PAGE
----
When John Hargreaves was laid to rest last month, he took with him a sizeable slice of Cambridge history and 73 years of unmatched memories linked to the town’s brass band.
John was nine when he joined the band in 1947, following in the steps of his father and brother. Aged just 14 in 1952, he played at a special remembrance event in Hamilton marking the death of Britain’s George V1, and it was through the band that he met Jean. The bubbly teenager quickly caught John’s eye; she was the first girl in New Zealand to play in a brass band, but it was her spirited handling of his horse Nancy that really sealed the deal and led to their marriage in February 1962.
John’s farewell service was held at the Raleigh Street Christian Centre on October 17. After memories were shared by those recalling his affinity with trees, music, family and John Deere tractors, Cambridge Brass Band’s current musical director Rob Hocking played The Last Post and Reveille.
John put painstaking effort into raising a tree from a solitary orange pip … against the vocal misgivings of many who said it would never fruit. As nephew Greg says: “It’s still there up against the shed.”
John had played those pieces at countless funerals and special events in Cambridge, before handing that baton on to Rob a few years ago. Rob said John had played The Last Post for the final time at his farm gate on Anzac Day during lockdown this year.
John was born on the family farm at the end of Cambridge’s Forest Rd, the second son of four children. Until the last few days of his life, he lived in the same spot with Jean, raising their family among the trees and tractors that were the heart of the man. His son Richard Hargreaves said all the children were taught the value of hard work. He recalled clearing drains for pocket money, with John’s words ringing in his ears: “Now aren’t you glad you’re earning money here with me rather than playing rugby?”
His eldest nephew Greg Hargreaves said John’s character, his values and tenacity, his common sense and work ethic, were forged by the tough Depression and WW2 era into which he arrived. He recalled the painstaking effort John put into raising a tree from a solitary orange pip, carefully tending it then planting it against the shed, against the vocal misgivings of many who said it would never fruit. “Well, the tree started fruiting and hasn’t stopped,” Greg said. “and it’s still there up against the shed.”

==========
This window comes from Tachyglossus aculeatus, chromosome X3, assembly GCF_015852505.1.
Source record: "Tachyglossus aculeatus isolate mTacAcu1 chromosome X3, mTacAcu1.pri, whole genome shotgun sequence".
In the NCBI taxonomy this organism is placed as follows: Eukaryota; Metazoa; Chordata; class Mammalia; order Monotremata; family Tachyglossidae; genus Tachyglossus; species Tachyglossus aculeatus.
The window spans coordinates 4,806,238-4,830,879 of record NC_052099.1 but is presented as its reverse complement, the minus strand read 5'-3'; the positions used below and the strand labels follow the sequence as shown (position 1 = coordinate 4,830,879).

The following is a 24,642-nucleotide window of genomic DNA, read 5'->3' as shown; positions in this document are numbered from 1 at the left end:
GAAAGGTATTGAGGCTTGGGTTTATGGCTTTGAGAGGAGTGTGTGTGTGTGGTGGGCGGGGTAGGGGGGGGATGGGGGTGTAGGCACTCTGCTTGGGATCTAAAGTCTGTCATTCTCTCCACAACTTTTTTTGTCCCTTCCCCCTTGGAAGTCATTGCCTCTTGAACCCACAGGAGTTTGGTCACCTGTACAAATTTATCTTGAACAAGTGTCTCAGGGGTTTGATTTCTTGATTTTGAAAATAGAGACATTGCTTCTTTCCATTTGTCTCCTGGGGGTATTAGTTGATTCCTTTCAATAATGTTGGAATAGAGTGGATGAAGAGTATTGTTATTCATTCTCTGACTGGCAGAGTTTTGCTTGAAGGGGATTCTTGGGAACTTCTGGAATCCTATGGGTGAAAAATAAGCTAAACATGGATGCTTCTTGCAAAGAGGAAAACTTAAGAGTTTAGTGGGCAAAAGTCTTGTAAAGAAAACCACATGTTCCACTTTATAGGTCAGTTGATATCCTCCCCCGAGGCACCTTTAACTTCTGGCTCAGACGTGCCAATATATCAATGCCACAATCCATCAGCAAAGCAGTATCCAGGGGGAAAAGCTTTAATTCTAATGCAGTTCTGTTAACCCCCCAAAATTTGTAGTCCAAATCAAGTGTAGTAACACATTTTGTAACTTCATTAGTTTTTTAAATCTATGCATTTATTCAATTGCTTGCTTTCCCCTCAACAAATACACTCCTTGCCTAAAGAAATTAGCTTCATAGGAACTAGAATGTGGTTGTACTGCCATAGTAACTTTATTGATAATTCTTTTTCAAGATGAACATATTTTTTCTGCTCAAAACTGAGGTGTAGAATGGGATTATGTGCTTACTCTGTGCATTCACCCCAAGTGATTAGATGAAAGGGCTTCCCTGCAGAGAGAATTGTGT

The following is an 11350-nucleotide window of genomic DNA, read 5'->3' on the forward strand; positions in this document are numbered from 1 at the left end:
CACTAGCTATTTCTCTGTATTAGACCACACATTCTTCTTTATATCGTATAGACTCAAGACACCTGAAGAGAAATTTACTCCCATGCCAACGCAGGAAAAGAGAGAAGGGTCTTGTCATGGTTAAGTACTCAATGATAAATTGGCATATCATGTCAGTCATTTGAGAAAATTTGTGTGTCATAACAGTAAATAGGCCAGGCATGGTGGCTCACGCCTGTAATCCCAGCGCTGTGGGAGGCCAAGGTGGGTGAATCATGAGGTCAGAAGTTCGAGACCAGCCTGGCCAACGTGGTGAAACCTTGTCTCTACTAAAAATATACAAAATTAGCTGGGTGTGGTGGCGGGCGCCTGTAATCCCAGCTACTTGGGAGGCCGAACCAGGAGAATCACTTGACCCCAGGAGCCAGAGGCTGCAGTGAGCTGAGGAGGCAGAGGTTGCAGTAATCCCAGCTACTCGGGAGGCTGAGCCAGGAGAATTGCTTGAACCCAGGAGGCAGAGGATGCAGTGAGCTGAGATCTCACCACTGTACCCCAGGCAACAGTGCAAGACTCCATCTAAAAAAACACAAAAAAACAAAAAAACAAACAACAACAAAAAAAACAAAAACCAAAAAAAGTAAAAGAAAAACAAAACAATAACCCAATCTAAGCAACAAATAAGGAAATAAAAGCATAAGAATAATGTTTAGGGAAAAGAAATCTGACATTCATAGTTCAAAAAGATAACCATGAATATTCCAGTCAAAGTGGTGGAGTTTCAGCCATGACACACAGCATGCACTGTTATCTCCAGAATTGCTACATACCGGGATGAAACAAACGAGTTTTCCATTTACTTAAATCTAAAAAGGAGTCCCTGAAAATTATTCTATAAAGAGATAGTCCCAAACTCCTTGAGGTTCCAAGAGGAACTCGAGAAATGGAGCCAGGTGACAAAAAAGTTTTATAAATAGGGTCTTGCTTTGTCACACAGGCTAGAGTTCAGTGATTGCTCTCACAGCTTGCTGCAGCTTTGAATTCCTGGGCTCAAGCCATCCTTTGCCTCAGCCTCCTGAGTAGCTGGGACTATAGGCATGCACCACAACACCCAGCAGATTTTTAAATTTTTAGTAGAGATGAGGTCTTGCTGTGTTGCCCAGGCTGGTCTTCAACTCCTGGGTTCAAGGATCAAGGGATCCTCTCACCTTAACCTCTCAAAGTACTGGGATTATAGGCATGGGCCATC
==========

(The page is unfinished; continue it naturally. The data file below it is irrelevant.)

The same persistence saw John grow and distribute countless trees from seedlings collected on picnics or propagated on the farm, a passion matched only by that he directed towards tractors, notably John Deere tractors. He bought his first tractor in 1964 when he took on a sharemilking role on the farm. By the time John purchased the farm a decade later, the interest had earned him the reputation through New Zealand and Australia as a John Deere collector of note.
John’s words would ring in his son Richard’s ears: “Now aren’t you glad you’re earning money here with me rather than playing rugby?”
In 1988, John became a founding member of the Waikato Vintage Tractor & Machinery Club, helping the group become one of the largest in the North Island.
Cambridge Brass Band members remembered John for his gentle encouragement, his kindness and his unflappable support through the decades – and his remarkable ability to fundraise for the band, much of that done through the sale of his trees.
John is survived by his wife Jean, six children, 21 grandchildren, and nine great-grandchildren.